Making the Most of Writers Conferences

This weekend I’m excited to attend Let Your Imagination Take Flight, the annual conference organized by the New England Chapter of Romance Writers of America. Writing conferences are amazing opportunities for writers in all stages of their careers. They give you an opportunity to improve your craft, commiserate with fellow authors, network with agents, editors and, sometimes even readers. You can attend conferences for specific genres or conferences designed for the broader writing audience. Here, I’ve compiled some tips for making the most of your conference experience. Please add your suggestions in the comments.

image credit Top Rank Marketing https://www.flickr.com/people/toprankblog/

Before attending a writers conference

Make a commitment and respect it. Learning is a lifelong experience and your writing is an important part of your life. Invest the time to grow your skillset and you will reap the rewards. Block off the time for the conference and guard it. Make sure external needs are attended to in advance. Kids, spouses, aging parents, the day job, we all have full lives. Honor your commitment to your writing by making arrangements in advance and making sure everyone knows to contact you only in case of a dire emergency. This will free you up to focus on the conference and maximize your investment.

Before you register, create some goals for the event.

  • Are you attending to improve a specific aspect of your writing craft?
  • Do you want to network with other authors who have traveled the self-publishing route?
  • Are you there to pitch your work?

You can’t do it all, and if you try, you’ll just exhaust yourself, so pick a few key sessions to attend or people to meet and allow yourself some flexibility.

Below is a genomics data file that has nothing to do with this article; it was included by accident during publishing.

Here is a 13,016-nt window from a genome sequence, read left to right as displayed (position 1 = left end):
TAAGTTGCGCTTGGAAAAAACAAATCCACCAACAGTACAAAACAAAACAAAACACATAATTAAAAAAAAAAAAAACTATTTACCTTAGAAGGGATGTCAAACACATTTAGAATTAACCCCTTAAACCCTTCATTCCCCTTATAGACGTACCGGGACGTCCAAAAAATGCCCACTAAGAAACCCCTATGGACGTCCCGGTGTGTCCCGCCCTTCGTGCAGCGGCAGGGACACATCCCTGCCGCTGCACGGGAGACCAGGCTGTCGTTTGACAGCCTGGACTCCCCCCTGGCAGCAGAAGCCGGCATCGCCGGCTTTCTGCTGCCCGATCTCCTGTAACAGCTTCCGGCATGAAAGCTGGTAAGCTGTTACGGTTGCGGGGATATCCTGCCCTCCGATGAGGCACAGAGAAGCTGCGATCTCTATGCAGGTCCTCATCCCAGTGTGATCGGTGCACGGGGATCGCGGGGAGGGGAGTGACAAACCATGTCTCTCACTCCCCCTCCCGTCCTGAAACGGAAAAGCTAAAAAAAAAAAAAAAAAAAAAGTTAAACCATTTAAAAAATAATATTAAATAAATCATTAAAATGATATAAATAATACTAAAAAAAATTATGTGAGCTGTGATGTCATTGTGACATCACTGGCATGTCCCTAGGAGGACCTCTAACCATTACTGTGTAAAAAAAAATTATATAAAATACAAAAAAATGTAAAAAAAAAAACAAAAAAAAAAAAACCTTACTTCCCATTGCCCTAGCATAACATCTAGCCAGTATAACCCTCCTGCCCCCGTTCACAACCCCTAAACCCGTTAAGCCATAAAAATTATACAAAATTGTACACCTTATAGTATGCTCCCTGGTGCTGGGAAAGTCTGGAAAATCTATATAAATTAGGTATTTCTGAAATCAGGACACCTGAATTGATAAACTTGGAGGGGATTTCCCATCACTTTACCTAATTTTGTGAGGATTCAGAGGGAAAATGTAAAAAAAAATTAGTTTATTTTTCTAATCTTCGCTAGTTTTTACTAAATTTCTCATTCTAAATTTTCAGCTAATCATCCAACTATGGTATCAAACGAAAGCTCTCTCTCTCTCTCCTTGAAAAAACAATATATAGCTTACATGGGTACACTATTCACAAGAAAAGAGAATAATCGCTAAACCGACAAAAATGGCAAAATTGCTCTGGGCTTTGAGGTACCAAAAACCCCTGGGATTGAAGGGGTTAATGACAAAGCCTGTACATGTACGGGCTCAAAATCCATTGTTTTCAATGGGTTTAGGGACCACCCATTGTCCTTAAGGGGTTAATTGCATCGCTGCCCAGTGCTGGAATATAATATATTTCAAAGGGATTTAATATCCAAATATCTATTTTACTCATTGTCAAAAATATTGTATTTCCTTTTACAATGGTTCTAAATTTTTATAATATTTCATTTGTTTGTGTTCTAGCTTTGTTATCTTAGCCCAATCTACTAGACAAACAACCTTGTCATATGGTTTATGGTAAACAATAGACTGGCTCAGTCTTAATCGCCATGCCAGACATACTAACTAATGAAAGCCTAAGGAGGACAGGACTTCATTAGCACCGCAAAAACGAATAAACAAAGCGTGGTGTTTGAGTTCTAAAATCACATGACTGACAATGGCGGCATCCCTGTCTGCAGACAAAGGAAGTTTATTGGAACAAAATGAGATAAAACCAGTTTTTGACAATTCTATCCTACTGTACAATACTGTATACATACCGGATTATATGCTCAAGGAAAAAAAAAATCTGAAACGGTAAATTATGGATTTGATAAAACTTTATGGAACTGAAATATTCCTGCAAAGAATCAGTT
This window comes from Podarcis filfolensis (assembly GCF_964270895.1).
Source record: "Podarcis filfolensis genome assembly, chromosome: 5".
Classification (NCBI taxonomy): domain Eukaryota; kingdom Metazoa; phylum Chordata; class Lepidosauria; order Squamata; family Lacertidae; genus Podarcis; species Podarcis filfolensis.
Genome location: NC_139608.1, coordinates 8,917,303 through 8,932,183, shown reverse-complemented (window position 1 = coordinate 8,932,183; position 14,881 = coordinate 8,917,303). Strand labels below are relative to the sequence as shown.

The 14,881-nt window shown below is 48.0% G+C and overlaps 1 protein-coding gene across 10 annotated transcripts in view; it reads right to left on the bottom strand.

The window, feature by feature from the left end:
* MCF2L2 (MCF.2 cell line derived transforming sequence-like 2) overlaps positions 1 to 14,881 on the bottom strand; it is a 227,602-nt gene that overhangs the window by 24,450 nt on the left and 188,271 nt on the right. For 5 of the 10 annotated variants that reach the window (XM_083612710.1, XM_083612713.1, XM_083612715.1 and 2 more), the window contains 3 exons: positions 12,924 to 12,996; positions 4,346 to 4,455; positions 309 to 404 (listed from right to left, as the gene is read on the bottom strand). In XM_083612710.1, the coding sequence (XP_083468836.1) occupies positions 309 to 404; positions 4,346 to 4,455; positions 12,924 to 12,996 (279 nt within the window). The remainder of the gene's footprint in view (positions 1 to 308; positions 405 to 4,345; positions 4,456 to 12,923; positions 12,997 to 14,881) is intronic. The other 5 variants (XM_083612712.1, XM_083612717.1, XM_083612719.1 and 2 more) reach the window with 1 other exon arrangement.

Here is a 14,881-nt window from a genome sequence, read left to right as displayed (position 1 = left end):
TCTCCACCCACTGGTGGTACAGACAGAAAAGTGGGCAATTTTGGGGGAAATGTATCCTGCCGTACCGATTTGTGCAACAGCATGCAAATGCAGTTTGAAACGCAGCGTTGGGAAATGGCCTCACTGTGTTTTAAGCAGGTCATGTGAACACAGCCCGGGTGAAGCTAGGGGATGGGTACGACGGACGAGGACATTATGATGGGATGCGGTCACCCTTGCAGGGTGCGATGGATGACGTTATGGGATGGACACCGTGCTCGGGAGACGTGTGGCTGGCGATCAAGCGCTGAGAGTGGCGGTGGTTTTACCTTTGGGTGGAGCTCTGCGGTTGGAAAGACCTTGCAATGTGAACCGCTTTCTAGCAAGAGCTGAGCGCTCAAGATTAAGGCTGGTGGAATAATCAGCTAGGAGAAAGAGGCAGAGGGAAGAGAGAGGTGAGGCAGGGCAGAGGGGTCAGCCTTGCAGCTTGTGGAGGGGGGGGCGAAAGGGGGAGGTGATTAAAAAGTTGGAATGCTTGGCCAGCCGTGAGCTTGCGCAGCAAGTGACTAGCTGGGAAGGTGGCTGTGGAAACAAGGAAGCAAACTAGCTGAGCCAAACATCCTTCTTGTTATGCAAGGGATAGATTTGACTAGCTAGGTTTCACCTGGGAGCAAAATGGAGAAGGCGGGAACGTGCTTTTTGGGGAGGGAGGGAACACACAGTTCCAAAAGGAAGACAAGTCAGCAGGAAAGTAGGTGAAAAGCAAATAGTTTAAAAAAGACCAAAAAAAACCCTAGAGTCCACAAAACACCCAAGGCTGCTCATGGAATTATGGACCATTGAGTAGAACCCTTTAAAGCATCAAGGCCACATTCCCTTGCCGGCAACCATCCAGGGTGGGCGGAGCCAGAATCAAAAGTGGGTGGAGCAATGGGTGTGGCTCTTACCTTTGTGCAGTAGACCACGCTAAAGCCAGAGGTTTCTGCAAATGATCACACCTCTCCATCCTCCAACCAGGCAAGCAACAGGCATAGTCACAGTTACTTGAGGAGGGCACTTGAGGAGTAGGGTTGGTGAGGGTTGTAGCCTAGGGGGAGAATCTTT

Spend some time on the conference website prior to the event. Download the schedule if it’s available, these days larger conferences often offer mobile apps. Review the sessions being offered and familiarize yourself with the layout of the meeting space. Prioritize the sessions you want to attend based on the goals you set. Don’t forget to give yourself some downtime. Maybe skip a session and review your notes from earlier sessions while the information is still fresh in your mind. If all you do is go, go, go, you don’t give your brain time to absorb the information you’ve learned.  If conference sessions are being recorded, consider purchasing a set, this way you don’t have to obsess about taking notes or worry when two sessions that you REALLY want to see are scheduled opposite each other.

Make note of speakers, editors, and agents whom you might want to meet. Review their social media footprint, and maybe even reach out and say something like “I see you are attending #NECRWA. I’m looking forward to your presentation.” Talk about your attendance on social media, you never know who might be looking for you!

Lee Laughlin standing next to Jeni Burns in the prep room at NJRWA 10-16

I met the fabulous Jeni Burns while volunteering at the NJRWA conference last fall.

Is there an opportunity to volunteer? Sign up! This is a great way to meet new people and forge connections. Last year I volunteered to help writers who were pitching to agents. I pointed people in the correct direction and tried to calm nerves, it was a great experience, I met some lovely people and I gained insight into how the pitching process can work.  A win/win.

Are you a first-time attendee? Does the conference offer a session just for newbies? Attend it! It’s a great way to connect with other first timers and you’ll learn valuable tips specific to the event. You’ll meet some or all the conference leadership team, and learn who to speak with if you have questions.

What to wear at a writers conference